Purpose@#A prior history of breast cancer is a risk factor for the subsequent development of primary peritoneal, epithelial ovarian, and fallopian tubal (POFT) cancers. This study aimed to estimate the incidence of secondary POFT malignancy in breast cancer patients and the clinical outcomes of primary and secondary POFT cancer. @*Materials and Methods@#We searched the Korea Central Cancer Registry to find patients with primary and secondary POFT cancer who had breast cancer in 1999-2017. The incidence rate and standardized incidence ratio were calculated. Additionally, we compared the overall survival of patients with primary and secondary POFT cancer. @*Results@#Based on the age-standardized rate, the incidence of second primary POFT cancer after breast cancer was 0.0763 per 100,000 women, which increased in Korea between 1999 and 2017. Among the 30,366 POFT cancer patients, 25,721 were primary POFT cancer only, and 493 had secondary POFT cancer after a breast cancer diagnosis. Second primary POFT cancer patients were older at the time of diagnosis (55 vs. 53, p < 0.001) and had a larger proportion of serous histology (68.4% vs. 51.2%, p < 0.001) than patients with primary POFT. There were no differences between the two groups in tumor stage at diagnosis. The 5-year overall survival rates were 60.2% and 56.3% for primary and secondary POFT cancer, respectively (p=0.216). @*Conclusion@#The incidence of second primary POFT cancer after breast cancer increased in Korea between 1999 and 2017. Besides, second primary POFT cancer patients were diagnosed at older ages and had more serous histology.

10.
Cancer Research and Treatment ; : 301-315, 2021.
Article in English | WPRIM | ID: wpr-889711

ABSTRACT

Purpose@#The current study provides national cancer statistics and their secular trends in Korea, including incidence, mortality, survival, and prevalence in 2018. @*Materials and Methods@#Incidence, survival, and prevalence rates of cancer were calculated using the Korea National Cancer Incidence Database, from 1999 to 2018, with survival follow-up until December 31, 2019. Deaths from cancer were assessed using causes-of-death data obtained from Statistics Korea. Crude and age-standardized rates (ASRs) for incidence, mortality, prevalence, and 5-year relative survival rates were calculated, and temporal trends for incidence and mortality rates were evaluated, with annual percentage changes. @*Results@#In 2018, newly diagnosed cancer cases and deaths from cancer were reported as 243,837 (ASR, 270.4 per 100,000) and 79,153 (ASR, 73.3 per 100,000), respectively. The overall cancer incidence rates increased by 3.3% annually from 1999 to 2012, and decreased by 5.4% annually from 2012 to 2015, thereafter, followed by nonsignificant changes. Cancer mortality rates have been decreasing since 2002, with more rapid decline in recent years (annual decrease of 2.7% from 2007 to 2014; 3.7% from 2014 to 2018). The 5-year relative survival between 2014 and 2018 was 70.3%, which contributed to prevalent cases reaching over 2 million by the end of 2018. @*Conclusion@#Cancer statistics have improved significantly during the past two decades. However, there remain important challenges to be solved, such as controlling cancers with low survival rates. Cancer statistics can be used to discover blind spots in cancer control, and as evidence for developing and implementing future cancer control strategies.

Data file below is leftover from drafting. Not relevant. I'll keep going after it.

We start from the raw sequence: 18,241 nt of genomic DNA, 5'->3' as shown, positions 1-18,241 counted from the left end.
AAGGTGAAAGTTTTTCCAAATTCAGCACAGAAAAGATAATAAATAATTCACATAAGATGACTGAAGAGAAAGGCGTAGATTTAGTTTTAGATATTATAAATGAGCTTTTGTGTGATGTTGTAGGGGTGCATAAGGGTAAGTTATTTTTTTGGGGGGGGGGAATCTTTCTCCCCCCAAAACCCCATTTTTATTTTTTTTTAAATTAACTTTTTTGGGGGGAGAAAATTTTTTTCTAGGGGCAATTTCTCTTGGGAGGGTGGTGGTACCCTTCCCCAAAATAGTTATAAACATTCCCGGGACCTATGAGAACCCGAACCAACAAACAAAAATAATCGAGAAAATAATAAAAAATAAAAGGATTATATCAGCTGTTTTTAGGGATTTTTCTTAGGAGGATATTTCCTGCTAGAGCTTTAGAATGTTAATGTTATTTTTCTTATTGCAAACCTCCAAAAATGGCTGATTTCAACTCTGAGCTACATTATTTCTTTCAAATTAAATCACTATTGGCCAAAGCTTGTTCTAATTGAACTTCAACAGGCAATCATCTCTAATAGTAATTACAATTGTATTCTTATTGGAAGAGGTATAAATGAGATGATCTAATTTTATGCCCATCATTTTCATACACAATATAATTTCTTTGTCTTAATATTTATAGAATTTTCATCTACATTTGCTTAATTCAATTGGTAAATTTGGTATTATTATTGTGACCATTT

11.
Cancer Research and Treatment ; : 316-322, 2021.
Article in English | WPRIM | ID: wpr-889710

ABSTRACT